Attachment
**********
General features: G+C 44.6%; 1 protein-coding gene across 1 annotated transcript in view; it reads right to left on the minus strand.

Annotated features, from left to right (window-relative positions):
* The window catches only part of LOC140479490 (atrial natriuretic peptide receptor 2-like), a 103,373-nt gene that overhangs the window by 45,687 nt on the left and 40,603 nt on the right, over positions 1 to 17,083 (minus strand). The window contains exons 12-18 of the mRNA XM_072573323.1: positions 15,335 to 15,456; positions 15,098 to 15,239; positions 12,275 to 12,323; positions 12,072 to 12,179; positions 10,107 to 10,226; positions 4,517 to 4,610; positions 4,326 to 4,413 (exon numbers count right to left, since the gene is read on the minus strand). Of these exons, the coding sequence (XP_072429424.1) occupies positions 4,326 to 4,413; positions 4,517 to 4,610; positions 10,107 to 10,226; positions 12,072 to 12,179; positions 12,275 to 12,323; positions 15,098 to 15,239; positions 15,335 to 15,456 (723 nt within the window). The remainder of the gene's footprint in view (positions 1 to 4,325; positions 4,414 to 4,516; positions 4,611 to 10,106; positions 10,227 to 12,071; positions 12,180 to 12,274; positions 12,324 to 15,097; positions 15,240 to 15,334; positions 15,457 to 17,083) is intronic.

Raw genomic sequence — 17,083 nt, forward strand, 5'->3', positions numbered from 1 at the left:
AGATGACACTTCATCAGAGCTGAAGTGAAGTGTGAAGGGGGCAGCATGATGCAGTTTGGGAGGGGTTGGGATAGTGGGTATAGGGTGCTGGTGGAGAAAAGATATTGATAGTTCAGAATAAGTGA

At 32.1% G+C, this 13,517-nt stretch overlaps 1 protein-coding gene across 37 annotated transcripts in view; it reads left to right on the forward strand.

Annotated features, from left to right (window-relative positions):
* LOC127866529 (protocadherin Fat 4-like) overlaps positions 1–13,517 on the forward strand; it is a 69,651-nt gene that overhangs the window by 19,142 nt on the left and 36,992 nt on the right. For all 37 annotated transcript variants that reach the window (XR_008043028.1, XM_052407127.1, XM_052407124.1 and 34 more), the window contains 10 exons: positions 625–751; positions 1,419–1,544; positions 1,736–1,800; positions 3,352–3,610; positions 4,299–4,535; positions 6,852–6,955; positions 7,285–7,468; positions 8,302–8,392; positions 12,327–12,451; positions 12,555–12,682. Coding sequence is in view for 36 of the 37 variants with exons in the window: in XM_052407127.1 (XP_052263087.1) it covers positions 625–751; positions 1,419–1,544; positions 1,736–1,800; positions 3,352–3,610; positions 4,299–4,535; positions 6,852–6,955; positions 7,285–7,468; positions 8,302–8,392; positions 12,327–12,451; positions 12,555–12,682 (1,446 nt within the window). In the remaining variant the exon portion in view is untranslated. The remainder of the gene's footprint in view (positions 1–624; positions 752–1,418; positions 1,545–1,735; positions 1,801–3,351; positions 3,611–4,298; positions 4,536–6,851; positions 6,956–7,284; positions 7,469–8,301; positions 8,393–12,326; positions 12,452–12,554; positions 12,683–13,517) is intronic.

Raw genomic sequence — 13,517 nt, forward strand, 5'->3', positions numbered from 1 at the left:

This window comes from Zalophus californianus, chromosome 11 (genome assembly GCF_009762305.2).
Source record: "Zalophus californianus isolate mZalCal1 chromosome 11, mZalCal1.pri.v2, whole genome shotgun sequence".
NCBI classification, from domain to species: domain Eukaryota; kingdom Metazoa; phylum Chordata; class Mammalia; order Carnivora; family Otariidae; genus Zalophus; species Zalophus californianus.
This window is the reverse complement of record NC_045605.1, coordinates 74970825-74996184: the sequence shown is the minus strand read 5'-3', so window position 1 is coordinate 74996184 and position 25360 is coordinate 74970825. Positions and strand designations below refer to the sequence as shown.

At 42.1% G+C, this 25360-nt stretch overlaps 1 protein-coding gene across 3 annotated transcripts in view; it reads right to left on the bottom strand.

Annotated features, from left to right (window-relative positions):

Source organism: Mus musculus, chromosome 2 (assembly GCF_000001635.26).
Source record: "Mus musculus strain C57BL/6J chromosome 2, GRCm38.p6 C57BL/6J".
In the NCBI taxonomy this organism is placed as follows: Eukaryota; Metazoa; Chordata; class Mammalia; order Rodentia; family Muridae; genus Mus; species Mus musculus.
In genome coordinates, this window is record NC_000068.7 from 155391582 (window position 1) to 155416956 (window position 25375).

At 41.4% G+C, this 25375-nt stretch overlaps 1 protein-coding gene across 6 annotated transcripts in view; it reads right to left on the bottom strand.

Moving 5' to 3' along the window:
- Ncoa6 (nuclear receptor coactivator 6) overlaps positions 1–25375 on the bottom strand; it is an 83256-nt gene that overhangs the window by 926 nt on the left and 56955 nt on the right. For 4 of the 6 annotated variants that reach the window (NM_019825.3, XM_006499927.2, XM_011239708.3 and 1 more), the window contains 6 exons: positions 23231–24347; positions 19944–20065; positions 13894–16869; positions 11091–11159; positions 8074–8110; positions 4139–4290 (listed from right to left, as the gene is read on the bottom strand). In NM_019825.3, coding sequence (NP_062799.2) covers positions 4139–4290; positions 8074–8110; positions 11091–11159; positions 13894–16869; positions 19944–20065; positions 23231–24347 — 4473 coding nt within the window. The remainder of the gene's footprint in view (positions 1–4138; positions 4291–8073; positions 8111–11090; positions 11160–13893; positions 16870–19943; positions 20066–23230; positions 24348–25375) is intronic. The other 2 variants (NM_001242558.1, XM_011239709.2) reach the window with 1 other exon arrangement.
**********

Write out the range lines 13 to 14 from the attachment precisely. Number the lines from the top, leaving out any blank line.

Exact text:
This window is the reverse complement of record NC_045605.1, coordinates 74970825-74996184: the sequence shown is the minus strand read 5'-3', so window position 1 is coordinate 74996184 and position 25360 is coordinate 74970825. Positions and strand designations below refer to the sequence as shown.

At 42.1% G+C, this 25360-nt stretch overlaps 1 protein-coding gene across 3 annotated transcripts in view; it reads right to left on the bottom strand.